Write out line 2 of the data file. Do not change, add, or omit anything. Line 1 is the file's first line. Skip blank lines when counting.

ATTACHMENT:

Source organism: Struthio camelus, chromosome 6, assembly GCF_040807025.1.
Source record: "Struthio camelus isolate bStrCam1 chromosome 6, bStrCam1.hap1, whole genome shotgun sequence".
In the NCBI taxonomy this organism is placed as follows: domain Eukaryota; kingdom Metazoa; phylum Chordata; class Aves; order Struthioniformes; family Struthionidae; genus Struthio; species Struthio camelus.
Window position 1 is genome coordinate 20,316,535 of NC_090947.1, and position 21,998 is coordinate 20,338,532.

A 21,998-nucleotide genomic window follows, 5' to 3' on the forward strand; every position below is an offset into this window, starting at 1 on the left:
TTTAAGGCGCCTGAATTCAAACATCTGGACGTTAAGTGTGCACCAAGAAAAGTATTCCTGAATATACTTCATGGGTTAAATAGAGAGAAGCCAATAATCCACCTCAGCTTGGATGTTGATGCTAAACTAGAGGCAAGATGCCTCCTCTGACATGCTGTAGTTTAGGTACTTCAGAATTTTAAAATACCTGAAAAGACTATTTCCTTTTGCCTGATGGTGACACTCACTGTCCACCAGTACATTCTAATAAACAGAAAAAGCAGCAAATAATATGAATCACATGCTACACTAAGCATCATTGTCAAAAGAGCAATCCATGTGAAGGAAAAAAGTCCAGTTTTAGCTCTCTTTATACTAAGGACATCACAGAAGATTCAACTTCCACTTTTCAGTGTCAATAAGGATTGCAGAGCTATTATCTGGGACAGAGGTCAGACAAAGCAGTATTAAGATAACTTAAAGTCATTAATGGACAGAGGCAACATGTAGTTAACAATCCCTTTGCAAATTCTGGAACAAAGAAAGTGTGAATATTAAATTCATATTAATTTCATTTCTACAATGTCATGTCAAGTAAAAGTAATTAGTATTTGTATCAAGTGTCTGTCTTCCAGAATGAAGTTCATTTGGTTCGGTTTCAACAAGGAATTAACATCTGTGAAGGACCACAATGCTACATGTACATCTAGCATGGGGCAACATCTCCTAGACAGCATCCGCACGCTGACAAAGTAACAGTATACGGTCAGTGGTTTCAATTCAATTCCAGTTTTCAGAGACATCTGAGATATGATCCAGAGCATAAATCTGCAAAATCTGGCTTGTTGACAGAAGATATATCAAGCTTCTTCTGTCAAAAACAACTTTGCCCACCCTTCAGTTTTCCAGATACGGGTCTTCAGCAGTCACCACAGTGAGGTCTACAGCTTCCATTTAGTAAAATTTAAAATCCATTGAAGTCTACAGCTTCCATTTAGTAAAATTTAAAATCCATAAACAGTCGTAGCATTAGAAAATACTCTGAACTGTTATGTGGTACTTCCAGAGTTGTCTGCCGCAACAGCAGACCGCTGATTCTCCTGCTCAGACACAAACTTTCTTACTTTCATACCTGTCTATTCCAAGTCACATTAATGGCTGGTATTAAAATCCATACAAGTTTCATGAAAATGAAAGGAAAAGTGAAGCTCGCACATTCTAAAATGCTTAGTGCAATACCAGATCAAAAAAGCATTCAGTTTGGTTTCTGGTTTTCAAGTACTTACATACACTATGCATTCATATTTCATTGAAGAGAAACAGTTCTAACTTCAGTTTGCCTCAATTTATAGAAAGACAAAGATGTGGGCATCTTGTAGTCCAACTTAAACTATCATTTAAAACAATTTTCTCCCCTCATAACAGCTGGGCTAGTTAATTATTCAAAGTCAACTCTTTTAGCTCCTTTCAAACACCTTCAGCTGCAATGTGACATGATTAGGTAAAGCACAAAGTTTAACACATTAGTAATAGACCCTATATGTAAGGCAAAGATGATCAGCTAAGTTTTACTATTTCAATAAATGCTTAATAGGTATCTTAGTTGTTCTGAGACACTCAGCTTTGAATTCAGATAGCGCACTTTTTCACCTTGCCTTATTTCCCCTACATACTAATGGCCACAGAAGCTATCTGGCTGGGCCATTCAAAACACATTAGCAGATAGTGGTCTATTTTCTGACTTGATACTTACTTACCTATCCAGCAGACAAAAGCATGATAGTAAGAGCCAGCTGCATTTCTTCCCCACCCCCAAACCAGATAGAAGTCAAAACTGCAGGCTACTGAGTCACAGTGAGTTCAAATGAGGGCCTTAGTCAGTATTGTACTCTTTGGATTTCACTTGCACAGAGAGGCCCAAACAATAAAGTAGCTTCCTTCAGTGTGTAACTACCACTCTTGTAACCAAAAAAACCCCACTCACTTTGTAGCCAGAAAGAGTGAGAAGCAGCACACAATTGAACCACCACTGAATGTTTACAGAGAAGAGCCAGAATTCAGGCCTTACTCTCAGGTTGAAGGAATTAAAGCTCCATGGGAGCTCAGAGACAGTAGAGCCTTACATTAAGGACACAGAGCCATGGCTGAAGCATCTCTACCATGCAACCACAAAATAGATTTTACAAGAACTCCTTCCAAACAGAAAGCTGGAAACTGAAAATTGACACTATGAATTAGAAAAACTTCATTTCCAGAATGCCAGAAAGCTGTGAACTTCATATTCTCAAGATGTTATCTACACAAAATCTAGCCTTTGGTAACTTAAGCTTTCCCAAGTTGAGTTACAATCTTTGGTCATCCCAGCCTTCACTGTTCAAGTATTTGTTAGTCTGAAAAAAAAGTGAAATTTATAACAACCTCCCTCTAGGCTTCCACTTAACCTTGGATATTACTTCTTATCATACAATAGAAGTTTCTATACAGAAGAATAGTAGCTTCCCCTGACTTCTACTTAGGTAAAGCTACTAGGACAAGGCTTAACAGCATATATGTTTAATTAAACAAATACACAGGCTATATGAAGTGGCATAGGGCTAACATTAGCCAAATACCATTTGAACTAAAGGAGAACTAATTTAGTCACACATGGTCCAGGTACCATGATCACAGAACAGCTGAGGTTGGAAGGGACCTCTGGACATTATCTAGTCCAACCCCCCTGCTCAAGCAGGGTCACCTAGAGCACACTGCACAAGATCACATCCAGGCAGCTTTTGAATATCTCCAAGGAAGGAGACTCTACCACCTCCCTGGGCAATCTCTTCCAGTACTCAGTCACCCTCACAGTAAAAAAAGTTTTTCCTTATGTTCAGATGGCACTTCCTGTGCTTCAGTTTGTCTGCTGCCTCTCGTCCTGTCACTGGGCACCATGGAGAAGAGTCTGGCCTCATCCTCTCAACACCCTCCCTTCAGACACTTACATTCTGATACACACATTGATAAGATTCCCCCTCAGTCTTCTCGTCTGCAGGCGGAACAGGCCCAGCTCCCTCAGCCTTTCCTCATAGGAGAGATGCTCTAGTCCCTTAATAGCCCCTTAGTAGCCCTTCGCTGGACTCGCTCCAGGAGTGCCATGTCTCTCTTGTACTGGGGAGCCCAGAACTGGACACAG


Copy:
Source record: "Struthio camelus isolate bStrCam1 chromosome 6, bStrCam1.hap1, whole genome shotgun sequence".